Just how serious is the Naxalite threat?

The Indian home minister doesn’t understand the nature of the problem

Just how does Shivraj Patil justify his government’s underperformance over handling the Naxalite insurgency? Well, by understating the threat. Don’t look at 10 states and 180 districts that form the ‘red corridor’, he told parliament. For only 300 of the 14,000 police stations in the country are affected, and the Naxalites were responsible for a mere 700 incidents of violence, constituting a mere 1.1% of the total insurgency and terrorist related incidents in the country. “The Naxalite threat should not be exaggerated to create fear psychosis among people”, Mr Patil told the Rajya Sabha.

Let’s not even ask Mr Patil whether 14,000 police stations are enough to serve a billion people, and whether there are enough of them in the areas where Naxalites are holding sway. Let’s not ask how they arrived at the figure of “700” attacks. But to downplay a threat merely because it can be made too look small in numbers is to fundamentally misunderstand the nature of the risk it poses. For instance, Pakistan has only 0.3% of the world’s nuclear warheads, or only 0.02% of the total megatonnage. So is the risk from Pakistan exaggerated? It is not numbers and percentages, but a subjective assessment of what the numbers mean that determines how we should assess a threat.

For a start, 700 incidents are 700 too many. Second, as Shlok Vaidya describes it, the Naxalites’ strategy involves “hollowing out the state instead of offering an existential threat”. In other words, unlike terrorists, they control the rate of escalation of violence to ensure that it remains subliminal. The fact that Naxalites plan to overthrow the state over decades rather than overnight should not make the risk any less serious.

If Mr Patil had argued that countering Naxalites does not need the same kind of urgency as fighting terrorists, he would perhaps have a reasonable point. But downplaying a threat—and telling citizens they suffer from a fear psychosis—can only be interpreted as an attempt to unapologetically cover-up sheer incompetence.

The good citizens of India should have reason to worry about the confusion plaguing the top leadership of the UPA government: one the one hand Prime Minister Manmohan Singh describes Left-wing extremism as the most serious internal security threat, and on the other, his home minister declares that it should not be exaggerated lest it scare the people.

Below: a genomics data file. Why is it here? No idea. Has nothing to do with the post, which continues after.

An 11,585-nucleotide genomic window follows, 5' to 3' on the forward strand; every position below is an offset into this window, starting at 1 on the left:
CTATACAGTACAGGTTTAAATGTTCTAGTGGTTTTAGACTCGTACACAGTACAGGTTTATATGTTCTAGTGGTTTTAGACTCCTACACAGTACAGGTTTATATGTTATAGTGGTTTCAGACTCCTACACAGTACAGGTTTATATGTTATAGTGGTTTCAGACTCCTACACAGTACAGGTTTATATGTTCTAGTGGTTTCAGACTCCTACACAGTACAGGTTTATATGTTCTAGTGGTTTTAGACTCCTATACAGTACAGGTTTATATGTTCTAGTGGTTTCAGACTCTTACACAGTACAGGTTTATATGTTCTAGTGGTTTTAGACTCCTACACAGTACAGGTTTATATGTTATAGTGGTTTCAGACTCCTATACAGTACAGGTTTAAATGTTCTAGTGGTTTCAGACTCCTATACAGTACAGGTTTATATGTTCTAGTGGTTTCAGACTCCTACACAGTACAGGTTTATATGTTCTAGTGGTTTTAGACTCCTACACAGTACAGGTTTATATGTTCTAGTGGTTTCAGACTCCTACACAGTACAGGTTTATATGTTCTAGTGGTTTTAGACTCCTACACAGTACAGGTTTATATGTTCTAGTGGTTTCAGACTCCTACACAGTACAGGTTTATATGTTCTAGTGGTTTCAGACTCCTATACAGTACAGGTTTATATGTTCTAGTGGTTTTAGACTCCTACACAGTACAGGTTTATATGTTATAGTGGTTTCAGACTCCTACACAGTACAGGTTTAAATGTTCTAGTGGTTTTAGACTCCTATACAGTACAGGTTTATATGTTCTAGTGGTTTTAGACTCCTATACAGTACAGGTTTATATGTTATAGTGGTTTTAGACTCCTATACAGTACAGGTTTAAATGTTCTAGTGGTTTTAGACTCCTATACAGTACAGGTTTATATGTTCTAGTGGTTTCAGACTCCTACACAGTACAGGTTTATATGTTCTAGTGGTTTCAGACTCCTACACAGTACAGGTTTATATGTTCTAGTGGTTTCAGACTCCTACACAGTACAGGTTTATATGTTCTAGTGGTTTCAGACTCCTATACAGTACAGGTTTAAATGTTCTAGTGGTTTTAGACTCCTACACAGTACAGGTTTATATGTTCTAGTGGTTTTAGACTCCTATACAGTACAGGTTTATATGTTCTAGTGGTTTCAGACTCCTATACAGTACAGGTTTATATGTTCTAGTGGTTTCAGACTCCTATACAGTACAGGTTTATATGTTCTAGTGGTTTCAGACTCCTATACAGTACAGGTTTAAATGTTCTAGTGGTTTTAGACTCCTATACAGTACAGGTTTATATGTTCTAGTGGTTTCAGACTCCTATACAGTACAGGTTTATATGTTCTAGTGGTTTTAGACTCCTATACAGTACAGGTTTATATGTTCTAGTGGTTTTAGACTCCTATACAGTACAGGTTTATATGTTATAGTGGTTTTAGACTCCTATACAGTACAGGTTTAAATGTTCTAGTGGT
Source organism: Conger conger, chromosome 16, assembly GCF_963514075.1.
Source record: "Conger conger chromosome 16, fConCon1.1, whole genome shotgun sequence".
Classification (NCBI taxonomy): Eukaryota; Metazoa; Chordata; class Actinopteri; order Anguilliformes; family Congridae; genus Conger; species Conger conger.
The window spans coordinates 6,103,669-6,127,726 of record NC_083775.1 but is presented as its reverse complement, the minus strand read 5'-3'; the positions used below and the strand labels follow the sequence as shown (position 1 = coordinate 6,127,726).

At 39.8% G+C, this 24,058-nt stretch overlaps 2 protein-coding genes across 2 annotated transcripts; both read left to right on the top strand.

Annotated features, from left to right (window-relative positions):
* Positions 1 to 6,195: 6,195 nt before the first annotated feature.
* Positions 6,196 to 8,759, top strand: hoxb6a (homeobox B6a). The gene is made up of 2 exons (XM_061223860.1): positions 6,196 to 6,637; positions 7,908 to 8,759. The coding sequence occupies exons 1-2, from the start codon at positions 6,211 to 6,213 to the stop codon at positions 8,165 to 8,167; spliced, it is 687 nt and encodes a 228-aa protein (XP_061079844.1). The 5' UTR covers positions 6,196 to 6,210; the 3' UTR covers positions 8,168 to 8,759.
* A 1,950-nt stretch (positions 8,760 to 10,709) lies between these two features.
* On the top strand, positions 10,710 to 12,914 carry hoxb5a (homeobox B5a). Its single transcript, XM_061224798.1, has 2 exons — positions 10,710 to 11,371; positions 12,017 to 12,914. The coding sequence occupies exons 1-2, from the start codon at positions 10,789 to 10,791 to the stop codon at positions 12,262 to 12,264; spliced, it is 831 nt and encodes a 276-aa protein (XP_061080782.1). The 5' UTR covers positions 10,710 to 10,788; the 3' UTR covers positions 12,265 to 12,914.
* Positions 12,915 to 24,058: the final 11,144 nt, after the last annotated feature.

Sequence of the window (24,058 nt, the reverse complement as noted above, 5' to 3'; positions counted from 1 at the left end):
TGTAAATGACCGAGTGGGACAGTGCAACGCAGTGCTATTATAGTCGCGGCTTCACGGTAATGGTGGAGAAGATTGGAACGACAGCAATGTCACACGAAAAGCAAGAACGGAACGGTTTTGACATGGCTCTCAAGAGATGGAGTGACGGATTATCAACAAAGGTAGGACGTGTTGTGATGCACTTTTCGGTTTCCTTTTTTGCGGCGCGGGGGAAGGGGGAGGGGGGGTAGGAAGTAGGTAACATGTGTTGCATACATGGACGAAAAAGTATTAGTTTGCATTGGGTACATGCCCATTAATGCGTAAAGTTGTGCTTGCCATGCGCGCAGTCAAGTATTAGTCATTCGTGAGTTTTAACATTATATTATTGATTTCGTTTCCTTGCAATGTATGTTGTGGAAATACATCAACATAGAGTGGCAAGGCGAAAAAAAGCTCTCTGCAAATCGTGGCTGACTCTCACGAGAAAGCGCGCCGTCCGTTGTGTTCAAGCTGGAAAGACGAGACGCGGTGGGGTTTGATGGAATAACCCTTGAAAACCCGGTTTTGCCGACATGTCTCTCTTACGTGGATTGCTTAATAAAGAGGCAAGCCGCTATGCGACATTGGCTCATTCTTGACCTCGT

President Patil of Saudi Arabia

No Pratibha

Pratibha Patil appears to have forgotten that she is the head of state of the Indian republic, not the Saudi kingdom. For what else could she mean by calling for a girls only IIT to be set up in her former Lok Sabha constituency? Forget being apolitical, Mrs Patil is demonstrating both narrow-mindedness and insert-polite-synonym-for-stupidity. (link via Atanu Dey)

Narrow-minded because it plays to a particular mindset that sees women as protection through physical seclusion. And also pointless, because young women who can meet the IITs exacting admission requirements don’t really a need separate institution. It is tragic that the first woman to be elected head of state cannot stop condescending towards Indian women.

Shame on you Madam President!

Right said Sainath

The UPA reserves its unkindest cut for the Vidarbha farmer

It is not common to see this blog cite a P Sainath article in approving terms. He continues to cast the issue of agrarian suicides in divisive terms, but gets one thing right in this op-ed about the UPA government’s 60,000 crore loan waiver for small farmers.

One funny outcome of the budget is that the media are now talking about farmers. Of course, the ‘analysis’ of what is ‘pro-farmer’ comes from the elite. From CEOs, stockbrokers, business editors, corporate lobbyists and touts in three-piece suits…

For three years, while the misery and suicides mounted in Vidharbha, there was not even the admission that a loan waiver was possible. Indeed, it was shot down by those now taking out full page ads claiming credit for it. As they complain in Vidharbha, this is not about karza maafi. It is about seeking voter maafi (voters’ forgiveness) in election year. [The Hindu]

Now a little analysis tells you that the loan waiver does not provide relief to the farmers in greatest distress. But it does allow the Congress Party to go to anyone who does not do the little bit of analysis—including famous columnists (linkthanks Amit Varma)—and claim that it has done a great good job for the poor farmer.

So why is this the unkindest cut? Well, because now the middle class millions will really believe something is being done about those farmers, and people like P Sainath will get less of a sympathetic hearing, because—as the Congress Party says—aren’t we spending 1.5% of the GDP on bailing out distressed farmers?

Economic analysts have tended to focus on moral hazards, lurking fiscal deficits and the impact on the banking sector. Those are serious issues. Now it is not uncommon for politicians to bail out distressed constituents. What is unpardonable in the UPA’s case is that the loan waiver doesn’t bail out those it claims to bail out.